Chippewa Herald * July 5, 2007   Visitor
  Counter by Digits

Biking to Duluth goes well after slow start

by Tom Arneberg, Community Columnist

"Let's see...12 styrofoam bowls are only 2 ounces. Bagels are 3 ounces each, so let's only take three to start with."

That was the scenario in our kitchen a couple Tuesdays ago. We were using our food scale to carefully weigh everything before deciding whether to take it on our first self-contained family bike trip. You have to pack light when bicycle camping, since your spokes can only support so much weight.

I left work early on Wednesday so we could hit the road by 3:30. After posing for a photo in the driveway, we turned our heavy-laden beasts of burden to the north and started pedaling.

Our destination was Duluth. That's about 150 miles by car, but we'd be weaving back and forth across Highway 53 on roads less traveled, so we estimated 170 miles.

That's not a bad trip if you've done a lot of bicycle touring. What made this trip interesting, though, is that I was bringing two of my sons along: 13-year-old Jasper and 11-year-old David.

Neither of them had ever bicycled more than 30 miles in a day before, but I knew from their adventurous spirits that we could make it all the way to Duluth, given enough time.

I predicted that we could ride 40-50 miles per day, so figured we could make it in four days, Thursday through Sunday. We decided to hedge our bets by leaving Wednesday afternoon. The campground near Chetek was only 34 miles away, so that would make a nice target for the first night.

As we began, David was a little lethargic. I told him not to worry about how fast he was going; it's more important that we just get there eventually.

About a half hour later, I was regretting that advice. I finally summoned up the courage to ask him: "David, could you pedal a LITTLE faster?" It was torture going so slowly.

After fighting merciless headwinds for ten miles, David was in tears, saying he couldn't do it. Jasper and I pleaded with him to keep going until at least Bloomer. There we employed our secret weapon: Dairy Queen Blizzards, to go with our peanut butter and jelly bagels.

The sugar hit seemed to help some, but it was still rather slow going as we continued pedaling north.

That's when my cell phone rang.

I had never done a bike tour with a cell phone. My wife is the only person who knows my cell number, and she hardly ever calls me unless it's important. So I pulled over to answer.

"There are severe thunderstorms and you're riding right into them."

We WERE getting a little wet, but weren't too worried about it, as we are in the habit of wrapping our sleeping bags in trash bags inside their stuff sacks, and putting everything else in ziploc bags inside our panniers. ("Panniers" are like saddlebags that are slung over the rear rack of a bicycle.)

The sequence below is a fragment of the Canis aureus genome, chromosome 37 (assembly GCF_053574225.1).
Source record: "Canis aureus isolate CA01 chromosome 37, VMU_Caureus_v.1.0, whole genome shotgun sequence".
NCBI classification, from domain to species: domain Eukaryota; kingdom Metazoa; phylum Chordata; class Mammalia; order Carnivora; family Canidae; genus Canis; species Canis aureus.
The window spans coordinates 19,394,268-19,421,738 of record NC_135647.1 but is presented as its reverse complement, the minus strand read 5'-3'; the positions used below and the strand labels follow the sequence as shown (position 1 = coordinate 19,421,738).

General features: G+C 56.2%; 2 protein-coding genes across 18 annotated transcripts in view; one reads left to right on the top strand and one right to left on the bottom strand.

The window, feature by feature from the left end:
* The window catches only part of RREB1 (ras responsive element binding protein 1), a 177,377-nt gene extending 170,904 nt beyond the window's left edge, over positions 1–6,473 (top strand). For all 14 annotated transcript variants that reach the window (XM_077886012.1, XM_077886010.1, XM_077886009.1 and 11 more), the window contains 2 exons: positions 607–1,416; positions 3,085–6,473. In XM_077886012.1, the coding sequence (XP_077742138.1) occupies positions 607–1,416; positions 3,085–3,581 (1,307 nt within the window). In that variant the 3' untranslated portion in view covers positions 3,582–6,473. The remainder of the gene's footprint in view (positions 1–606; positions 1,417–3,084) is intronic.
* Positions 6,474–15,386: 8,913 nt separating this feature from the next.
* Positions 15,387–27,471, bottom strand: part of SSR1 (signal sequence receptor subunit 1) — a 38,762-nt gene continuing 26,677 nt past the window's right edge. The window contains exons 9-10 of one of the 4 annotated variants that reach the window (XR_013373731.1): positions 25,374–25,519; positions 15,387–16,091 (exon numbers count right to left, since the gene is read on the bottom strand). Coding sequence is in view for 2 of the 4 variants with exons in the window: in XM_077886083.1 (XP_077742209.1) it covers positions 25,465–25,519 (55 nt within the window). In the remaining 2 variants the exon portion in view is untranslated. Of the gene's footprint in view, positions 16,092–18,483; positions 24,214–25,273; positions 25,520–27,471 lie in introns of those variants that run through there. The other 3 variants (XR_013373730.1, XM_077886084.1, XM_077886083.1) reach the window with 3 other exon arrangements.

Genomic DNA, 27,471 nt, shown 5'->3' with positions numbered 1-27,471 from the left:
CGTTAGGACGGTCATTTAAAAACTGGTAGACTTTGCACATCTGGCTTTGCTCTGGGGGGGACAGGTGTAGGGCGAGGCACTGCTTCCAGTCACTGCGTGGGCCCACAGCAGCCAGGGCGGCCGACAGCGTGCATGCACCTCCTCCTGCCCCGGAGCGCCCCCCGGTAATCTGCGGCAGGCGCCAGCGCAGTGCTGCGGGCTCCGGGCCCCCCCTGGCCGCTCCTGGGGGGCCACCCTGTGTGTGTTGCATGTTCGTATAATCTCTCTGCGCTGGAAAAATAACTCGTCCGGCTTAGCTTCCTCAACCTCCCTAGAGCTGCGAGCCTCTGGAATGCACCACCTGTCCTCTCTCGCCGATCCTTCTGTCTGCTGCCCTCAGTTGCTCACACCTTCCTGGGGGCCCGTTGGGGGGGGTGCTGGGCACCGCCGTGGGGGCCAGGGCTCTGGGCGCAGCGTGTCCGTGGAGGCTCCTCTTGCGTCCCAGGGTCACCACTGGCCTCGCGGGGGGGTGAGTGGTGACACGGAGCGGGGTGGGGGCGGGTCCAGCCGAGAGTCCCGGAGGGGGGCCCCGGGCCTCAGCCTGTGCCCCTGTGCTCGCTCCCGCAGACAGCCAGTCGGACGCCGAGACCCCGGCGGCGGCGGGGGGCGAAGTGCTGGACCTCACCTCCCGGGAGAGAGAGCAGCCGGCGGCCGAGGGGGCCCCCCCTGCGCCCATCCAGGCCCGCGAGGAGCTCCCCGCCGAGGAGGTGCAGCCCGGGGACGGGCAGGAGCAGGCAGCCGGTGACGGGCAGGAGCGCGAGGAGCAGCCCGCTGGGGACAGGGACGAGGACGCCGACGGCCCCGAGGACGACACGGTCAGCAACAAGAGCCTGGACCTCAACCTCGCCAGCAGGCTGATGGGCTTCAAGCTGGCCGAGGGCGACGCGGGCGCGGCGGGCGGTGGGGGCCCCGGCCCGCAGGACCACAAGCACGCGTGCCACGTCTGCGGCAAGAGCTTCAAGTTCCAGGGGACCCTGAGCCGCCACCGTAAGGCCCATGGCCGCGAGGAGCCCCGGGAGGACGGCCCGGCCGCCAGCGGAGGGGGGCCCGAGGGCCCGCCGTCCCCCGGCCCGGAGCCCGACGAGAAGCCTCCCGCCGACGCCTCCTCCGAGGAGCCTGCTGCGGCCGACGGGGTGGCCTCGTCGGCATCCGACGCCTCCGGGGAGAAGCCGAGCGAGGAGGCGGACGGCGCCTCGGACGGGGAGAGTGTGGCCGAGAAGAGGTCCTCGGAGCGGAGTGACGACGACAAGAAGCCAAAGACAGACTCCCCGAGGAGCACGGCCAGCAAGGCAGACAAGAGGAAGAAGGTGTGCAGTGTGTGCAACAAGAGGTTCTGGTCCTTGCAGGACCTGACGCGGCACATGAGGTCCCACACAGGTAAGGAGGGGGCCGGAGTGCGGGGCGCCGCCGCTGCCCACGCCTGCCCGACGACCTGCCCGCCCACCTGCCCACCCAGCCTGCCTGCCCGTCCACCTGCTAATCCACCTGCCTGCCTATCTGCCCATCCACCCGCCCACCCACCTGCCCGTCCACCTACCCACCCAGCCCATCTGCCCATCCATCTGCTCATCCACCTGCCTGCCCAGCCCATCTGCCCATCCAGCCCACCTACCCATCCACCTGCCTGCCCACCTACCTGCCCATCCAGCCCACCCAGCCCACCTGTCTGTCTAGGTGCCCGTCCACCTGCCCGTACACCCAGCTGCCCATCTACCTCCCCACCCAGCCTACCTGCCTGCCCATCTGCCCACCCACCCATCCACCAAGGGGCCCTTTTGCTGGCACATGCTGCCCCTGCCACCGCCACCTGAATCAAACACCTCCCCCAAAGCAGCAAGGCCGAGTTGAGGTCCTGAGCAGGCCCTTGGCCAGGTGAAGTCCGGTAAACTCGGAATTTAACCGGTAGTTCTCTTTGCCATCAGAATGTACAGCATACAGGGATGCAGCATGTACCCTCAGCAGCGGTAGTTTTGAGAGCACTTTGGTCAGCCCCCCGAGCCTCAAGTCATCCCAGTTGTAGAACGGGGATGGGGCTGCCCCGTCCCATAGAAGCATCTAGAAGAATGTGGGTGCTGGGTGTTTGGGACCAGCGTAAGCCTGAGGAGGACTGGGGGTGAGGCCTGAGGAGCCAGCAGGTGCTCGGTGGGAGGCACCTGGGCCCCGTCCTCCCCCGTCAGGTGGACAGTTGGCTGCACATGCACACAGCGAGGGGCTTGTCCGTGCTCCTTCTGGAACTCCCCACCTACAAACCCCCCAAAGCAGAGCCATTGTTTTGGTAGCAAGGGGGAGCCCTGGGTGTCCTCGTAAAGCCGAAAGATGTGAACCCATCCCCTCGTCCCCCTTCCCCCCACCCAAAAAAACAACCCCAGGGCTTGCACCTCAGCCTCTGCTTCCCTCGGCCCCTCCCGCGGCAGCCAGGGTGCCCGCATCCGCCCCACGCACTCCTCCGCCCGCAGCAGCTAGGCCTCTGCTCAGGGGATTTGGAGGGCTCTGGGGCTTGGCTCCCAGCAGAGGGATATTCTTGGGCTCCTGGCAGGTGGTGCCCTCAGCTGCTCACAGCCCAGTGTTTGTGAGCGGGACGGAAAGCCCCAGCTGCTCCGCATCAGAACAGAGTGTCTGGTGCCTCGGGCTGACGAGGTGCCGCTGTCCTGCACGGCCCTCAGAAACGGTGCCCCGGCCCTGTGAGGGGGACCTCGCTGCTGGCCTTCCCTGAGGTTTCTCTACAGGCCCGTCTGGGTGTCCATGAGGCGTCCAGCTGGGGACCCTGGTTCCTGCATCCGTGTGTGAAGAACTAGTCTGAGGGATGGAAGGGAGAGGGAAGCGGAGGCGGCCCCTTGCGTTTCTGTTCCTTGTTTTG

But we took her advice and started looking for temporary shelter as we turned off County Q into New Auburn. Suddenly it started raining harder, and we made a bee-line for a building with an overhang that would protect our bikes.

It turned out to be the post office, and it was unlocked! We had the distinct pleasure of watching the lightning and hail through the windows, as we sat on the cool floor playing cards.

The skies finally cleared up around 8:00 p.m., featuring a glorious double-rainbow. Rather than going with our backup plan of setting up our tent in a vacant field, we decided to strike out again and try to make it to Chetek before dark.

David forgot about being tired as we raced darkness. The rain had long gone, but the roads still held a lot of water, which was flung up by our tires, soaking us after all.

We did make the campground, just at dusk, only to discover a broken spoke in my rear wheel. I panicked, then found extra spokes left over in my panniers from my 1982 cross-country trip. (It pays not to clean too thoroughly.) I also found a long-forgotten spoke wrench in my tool bag, and surprised myself by remembering how to install and tune up the replacement spoke, by headlamp.

Thursday morning offered a fresh start. David tapped me on the head at 5:15 a.m.: "Dad, it's light out." That was music to my ears, as I was under strict orders not to wake him up too early.

We took down the tents, packed the bikes, and were rolling before 6:00 a.m. David did a great job the rest of the trip; in fact, HE pushed US a few times!

We were surprised to make it 65 miles to a campground near Trego on Thursday. That's TWICE as far as these boys had ever biked in one day before, and this was loaded with gear!

Friday was even better -- we blasted past our "short" goal of Solon Springs, and even reached our "long" goal of Amnicon Falls by 2:00 p.m. Goal-oriented Jasper insisted that we push all the way to Duluth.

I still can't believe we did it! We bicycled 172 miles in just over 48 hours, and had a wonderful time.

This is definitely the start of a new tradition for our family. Next trip: Lake Michigan!

(You can see the top 352 photos of our bike trip at

You can reach Tom at

Links: [Tom's column archives] | [] | [] |

This page is maintained by Tom Arneberg (
(Last modified: $Date: 2007/07/03 17:12:27 $)